Highlights of our #ChatDojo Discussion – June

On June 23 we held a two-hour Twitter chat giving CoderDojo community members the opportunity to share their experiences and insights. In advance of the discussion Dojo volunteers voted on the topics they wanted to discuss. These were, in order of preference:

  • motivating volunteers
  • project progression for young people 
  • new resources and projects

 

Thanks to all the volunteers around the world who took part! If you missed out, our next community discussion will be our community webinar on Tuesday 23 July. Below are a sample of the questions that were asked during #ChatDojo and some responses from participants. As per usual we started off our chat by learning more about the Dojos those taking part belong to:

Q1. Tell us about your Dojo!

Those taking part are involved in CoderDojo clubs running for the last two months, to over 6 years! Champions and Mentors also shared how their Dojo sizes ranged from 8 children to over 80 Ninjas. The average number of volunteers attending each session ranged from 1 to 20!

Sahaza in Madagascar highlighted how the 8 Dojos he’s involved with have supported over 3,000 children to code over the last 4 years, including on the CoderBus, a bus decked out with laptops and desks, which travels around to rural areas!

Q3. What motivated you to become a CoderDojo volunteer?

Motivations for people varied; from wanting to give back, seeing it as something really beneficial to young people, to even giving people something to do. A lot of volunteers initially got involved through someone they knew. Whether it was through bringing their children, or nephews and nieces to a session, their partner or colleagues already volunteering, those who got involved haven’t looked back since!

 

Q5. Do you have a list of projects/tasks young people work through during the year? 

In advance of the chat some mentors had expressed their interest in a project pathway that young people could progress through. We wanted to see what Dojos were already using and if it was in demand among the wider Dojo community.

 

We’re looking at how Dojos who want a little more structure can adapt certain sets of projects to their Dojos needs. Do you want to understand the skills young people are learning and help know what to progress on to after? If you are interested in trialing out some progression pathways and giving your feedback please email us at [email protected]

Q6. How do you measure children’s progression through projects, or skills learned?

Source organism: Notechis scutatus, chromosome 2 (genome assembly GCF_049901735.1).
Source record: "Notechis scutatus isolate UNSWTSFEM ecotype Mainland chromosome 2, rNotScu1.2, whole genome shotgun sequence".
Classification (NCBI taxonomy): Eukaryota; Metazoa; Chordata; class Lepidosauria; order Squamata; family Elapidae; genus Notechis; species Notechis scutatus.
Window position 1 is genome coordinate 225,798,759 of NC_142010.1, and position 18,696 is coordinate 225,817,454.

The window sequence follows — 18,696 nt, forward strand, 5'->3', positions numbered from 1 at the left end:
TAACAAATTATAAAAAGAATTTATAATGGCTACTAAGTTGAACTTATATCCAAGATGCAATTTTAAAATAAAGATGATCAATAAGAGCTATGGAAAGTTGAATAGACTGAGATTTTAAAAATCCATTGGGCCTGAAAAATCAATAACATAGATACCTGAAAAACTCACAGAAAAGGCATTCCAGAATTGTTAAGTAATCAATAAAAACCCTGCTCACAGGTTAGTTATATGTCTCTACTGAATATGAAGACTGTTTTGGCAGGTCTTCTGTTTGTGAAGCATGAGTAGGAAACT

We found most Dojos aren’t measuring progress in a structured way. Mentors are using a variety of ways to reward achievements including USB belts, badges and certificates. Volunteers highlighted seeing young people’s confidence develop, them offering to present the project they’ve made with the group, or by participating in Coolest Projects helped them assess children’s development!

 

 

Q10. How do you onboard or train new volunteers at your Dojo?

With many Dojos reporting mentor retention and motivation as a problem they encounter, we wanted to know how new volunteers were being on-boarded into Dojos, and if successful approaches could be replicated by others.

From our focus groups we know some Dojos help new mentors by having a “Buddy System” whereby a new volunteer is matched with a volunteer that has been involved for a while. They chat in advance, explaining what the new mentor can expect and meet them at the door to help them settle in.

 

Q12. What do you use to help potential volunteers find your club? 

The CoderDojo platform is a great resource for anyone who searches for a coding club to volunteer with in their local area. We noticed that some volunteer requests in the platform are left pending, despite those Dojos looking for volunteers. We wanted to know what clubs are using to source volunteers to better understand their needs.

 


How can you check if your Dojo has pending mentor requests?

Log in to the CoderDojo platform, if you are a Dojo champion go to the My Dojo section, select your Dojo and click “Manage Users”. Then select the “User Requests” tab on the top right. You will see who has applied to be a member of the Dojo and also the role they requested to join as. Accept those you want to join the Dojo in the capacity requested.

Q13. What’s the best piece of advice you could give to potential Dojo volunteers?

 

Thanks to all who shared their experiences with us on the day. We can’t wait for our next discussion with volunteers on our community webinar on Tuesday 23 July. All are welcome to join!

 

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